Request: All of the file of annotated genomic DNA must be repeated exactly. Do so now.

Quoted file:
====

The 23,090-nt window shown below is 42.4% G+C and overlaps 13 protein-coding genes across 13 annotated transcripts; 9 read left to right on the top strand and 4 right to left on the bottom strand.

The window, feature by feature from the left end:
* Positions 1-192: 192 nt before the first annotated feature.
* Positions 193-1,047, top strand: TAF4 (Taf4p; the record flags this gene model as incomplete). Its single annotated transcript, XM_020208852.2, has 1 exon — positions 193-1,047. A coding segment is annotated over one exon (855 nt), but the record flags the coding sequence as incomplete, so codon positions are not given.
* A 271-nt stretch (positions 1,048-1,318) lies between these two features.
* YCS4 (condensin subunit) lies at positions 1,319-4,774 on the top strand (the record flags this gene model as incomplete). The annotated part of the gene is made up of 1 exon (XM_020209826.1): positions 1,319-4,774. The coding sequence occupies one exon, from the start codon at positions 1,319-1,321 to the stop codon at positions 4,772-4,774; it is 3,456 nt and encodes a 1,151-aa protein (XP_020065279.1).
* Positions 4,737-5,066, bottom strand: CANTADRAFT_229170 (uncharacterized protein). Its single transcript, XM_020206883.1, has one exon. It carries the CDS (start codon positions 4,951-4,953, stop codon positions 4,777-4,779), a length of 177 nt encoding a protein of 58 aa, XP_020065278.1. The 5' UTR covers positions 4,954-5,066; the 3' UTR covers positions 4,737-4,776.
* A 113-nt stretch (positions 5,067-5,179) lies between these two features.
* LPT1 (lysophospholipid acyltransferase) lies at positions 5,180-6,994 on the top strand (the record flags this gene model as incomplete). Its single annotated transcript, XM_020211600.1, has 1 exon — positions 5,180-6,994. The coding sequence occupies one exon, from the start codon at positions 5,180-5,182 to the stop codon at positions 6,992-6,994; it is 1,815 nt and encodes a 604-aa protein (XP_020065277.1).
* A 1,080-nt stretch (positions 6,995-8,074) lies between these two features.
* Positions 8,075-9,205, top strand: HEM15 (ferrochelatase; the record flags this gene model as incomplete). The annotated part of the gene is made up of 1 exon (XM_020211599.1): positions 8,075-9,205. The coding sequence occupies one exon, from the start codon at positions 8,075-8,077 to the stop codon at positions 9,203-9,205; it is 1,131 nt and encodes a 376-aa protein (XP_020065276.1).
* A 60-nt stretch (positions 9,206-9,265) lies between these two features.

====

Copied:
The 23,090-nt window shown below is 42.4% G+C and overlaps 13 protein-coding genes across 13 annotated transcripts; 9 read left to right on the top strand and 4 right to left on the bottom strand.

The window, feature by feature from the left end:
* Positions 1-192: 192 nt before the first annotated feature.
* Positions 193-1,047, top strand: TAF4 (Taf4p; the record flags this gene model as incomplete). Its single annotated transcript, XM_020208852.2, has 1 exon — positions 193-1,047. A coding segment is annotated over one exon (855 nt), but the record flags the coding sequence as incomplete, so codon positions are not given.
* A 271-nt stretch (positions 1,048-1,318) lies between these two features.
* YCS4 (condensin subunit) lies at positions 1,319-4,774 on the top strand (the record flags this gene model as incomplete). The annotated part of the gene is made up of 1 exon (XM_020209826.1): positions 1,319-4,774. The coding sequence occupies one exon, from the start codon at positions 1,319-1,321 to the stop codon at positions 4,772-4,774; it is 3,456 nt and encodes a 1,151-aa protein (XP_020065279.1).
* Positions 4,737-5,066, bottom strand: CANTADRAFT_229170 (uncharacterized protein). Its single transcript, XM_020206883.1, has one exon. It carries the CDS (start codon positions 4,951-4,953, stop codon positions 4,777-4,779), a length of 177 nt encoding a protein of 58 aa, XP_020065278.1. The 5' UTR covers positions 4,954-5,066; the 3' UTR covers positions 4,737-4,776.
* A 113-nt stretch (positions 5,067-5,179) lies between these two features.
* LPT1 (lysophospholipid acyltransferase) lies at positions 5,180-6,994 on the top strand (the record flags this gene model as incomplete). Its single annotated transcript, XM_020211600.1, has 1 exon — positions 5,180-6,994. The coding sequence occupies one exon, from the start codon at positions 5,180-5,182 to the stop codon at positions 6,992-6,994; it is 1,815 nt and encodes a 604-aa protein (XP_020065277.1).
* A 1,080-nt stretch (positions 6,995-8,074) lies between these two features.
* Positions 8,075-9,205, top strand: HEM15 (ferrochelatase; the record flags this gene model as incomplete). The annotated part of the gene is made up of 1 exon (XM_020211599.1): positions 8,075-9,205. The coding sequence occupies one exon, from the start codon at positions 8,075-8,077 to the stop codon at positions 9,203-9,205; it is 1,131 nt and encodes a 376-aa protein (XP_020065276.1).
* A 60-nt stretch (positions 9,206-9,265) lies between these two features.